I don’t have any data to test the predictions of this hypothesis, I haven’t found any records of this behavior in the scientific literature, and none of the bear biologists I’ve asked has seen this type of behavior before. For now, it’s still a mystery as to why there were two types of bears in one photo.

Andean bears (Tremarctos ornatus) are considered vulnerable to extinction by the IUCN, due to rapid loss of habitat and corresponding decline in bear populations. It has been estimated that 50 percent of the remaining habitat for the bears exists in Perú and Bolivia, but this estimate was generated decades ago based on assumptions that have not been thoroughly tested.

In reality, most of the accepted knowledge about Andean bears is based on limited data that may not apply across the bears’ distribution from Venezuela to Bolivia. The goal of the San Diego Zoo’s Andean bear conservation research program is to address the gaps in our scientific knowledge relating to conservation questions in Perú, while providing opportunities for Peruvian students and biologists.

We’re investigating the bear not only for its own sake, and because of its impact on plants through consumption and seed dispersal, but also because of its role in indigenous and post colonial human cultures. People care about the bear, and are essential for its conservation, so it acts as a flagship species for the mountainous forests in which it lives.

Because it is difficult to use more traditional methods of investigation to collect data on bears living in the closed montane forests, we’re collecting much of our data through a system of remote cameras (a.k.a., camera traps).

Because the bears have individually distinct facial markings, we should be able to estimate the number of bears photographed, and collect preliminary data on bear behavior and demography.

In addition, we’re using remote cameras to collect data on the mammalian diversity in these poorly studied forests, in an area that is undergoing rapid increases in human population and diversification in human economic interests due to the construction of the Interoceanic Highway from the Atlantic coast of Brazil to the Pacific coast of Perú.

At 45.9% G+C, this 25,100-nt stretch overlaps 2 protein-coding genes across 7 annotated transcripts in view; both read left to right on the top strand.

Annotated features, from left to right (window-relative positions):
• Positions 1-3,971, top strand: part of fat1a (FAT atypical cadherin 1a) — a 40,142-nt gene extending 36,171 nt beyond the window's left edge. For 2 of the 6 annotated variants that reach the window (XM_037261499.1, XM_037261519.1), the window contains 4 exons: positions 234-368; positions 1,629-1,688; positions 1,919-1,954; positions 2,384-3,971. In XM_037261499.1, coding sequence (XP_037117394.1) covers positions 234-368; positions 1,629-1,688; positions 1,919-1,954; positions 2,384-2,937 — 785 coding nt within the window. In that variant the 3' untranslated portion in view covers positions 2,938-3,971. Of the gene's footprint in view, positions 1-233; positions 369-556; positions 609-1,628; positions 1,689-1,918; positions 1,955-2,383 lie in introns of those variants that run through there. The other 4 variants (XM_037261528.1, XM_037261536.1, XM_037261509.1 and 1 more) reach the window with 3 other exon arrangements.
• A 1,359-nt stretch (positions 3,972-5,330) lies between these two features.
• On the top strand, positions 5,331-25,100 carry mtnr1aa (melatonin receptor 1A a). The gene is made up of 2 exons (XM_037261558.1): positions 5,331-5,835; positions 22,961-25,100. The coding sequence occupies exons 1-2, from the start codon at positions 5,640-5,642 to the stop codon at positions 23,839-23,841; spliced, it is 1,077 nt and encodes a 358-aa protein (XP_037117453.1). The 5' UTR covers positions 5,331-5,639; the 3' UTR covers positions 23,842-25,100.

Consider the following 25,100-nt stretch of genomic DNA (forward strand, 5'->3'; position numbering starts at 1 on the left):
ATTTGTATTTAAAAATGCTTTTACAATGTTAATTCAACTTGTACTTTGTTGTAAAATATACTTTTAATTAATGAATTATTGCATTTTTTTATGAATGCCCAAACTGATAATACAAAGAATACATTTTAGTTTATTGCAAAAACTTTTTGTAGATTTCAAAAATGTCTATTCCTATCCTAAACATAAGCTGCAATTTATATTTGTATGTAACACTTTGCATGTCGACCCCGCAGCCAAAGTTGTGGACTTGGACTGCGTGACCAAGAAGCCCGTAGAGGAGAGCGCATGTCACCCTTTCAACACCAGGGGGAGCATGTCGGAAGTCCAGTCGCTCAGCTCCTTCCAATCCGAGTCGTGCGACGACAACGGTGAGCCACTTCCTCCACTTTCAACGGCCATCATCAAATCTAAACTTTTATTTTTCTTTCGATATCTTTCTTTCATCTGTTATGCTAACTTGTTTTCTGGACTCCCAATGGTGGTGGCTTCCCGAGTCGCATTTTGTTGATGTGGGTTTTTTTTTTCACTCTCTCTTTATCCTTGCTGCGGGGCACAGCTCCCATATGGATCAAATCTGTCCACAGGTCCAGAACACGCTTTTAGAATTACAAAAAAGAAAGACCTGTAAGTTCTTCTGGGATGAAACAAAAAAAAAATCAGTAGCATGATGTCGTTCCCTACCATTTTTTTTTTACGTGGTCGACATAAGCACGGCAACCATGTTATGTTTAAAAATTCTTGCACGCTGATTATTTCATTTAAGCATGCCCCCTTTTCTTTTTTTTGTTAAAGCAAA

Dr. Russ Van Horn serves the San Diego Zoo’s Institute for Conservation Research as senior researcher with the Applied Animal Ecology Division. He is primarily engaged in developing and implementing a conservation science program aimed at conserving Andean (spectacled) bears and their forested habitats in Peru. With degrees from the University of Minnesota, Montana State University, and Michigan State University, Van Horn has authored or co-authored 20 scientific articles and has given over 25 scientific and public presentations. He is a member of the American Society of Mammalogists, the Animal Behavior Society, the International Association for Bear Research and Management, the International Society for Behavioral Ecology, and the Society for Conservation Biology.



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More than forty years in U.S., UK, and South African media gives David Max Braun global perspective and experience across multiple storytelling platforms. His coverage of science, nature, politics, and technology has been published/broadcast by the BBC, CNN, NPR, AP, UPI, National Geographic, TechWeb, De Telegraaf, Travel World, and Argus South African Newspapers. He has published two books and won several journalism awards. In his 22-year career at National Geographic he was VP and editor in chief of National Geographic Digital Media, and the founding editor of the National Geographic Society blog, hosting a global discussion on issues resonating with the Society's mission and initiatives. He also directed the Society side of the Fulbright-National Geographic Digital Storytelling Fellowship, awarded to Americans seeking the opportunity to spend nine months abroad, engaging local communities and sharing stories from the field with a global audience. A regular expert on National Geographic Expeditions, David also lectures on storytelling for impact. He has 120,000 followers on social media: Facebook  Twitter  LinkedIn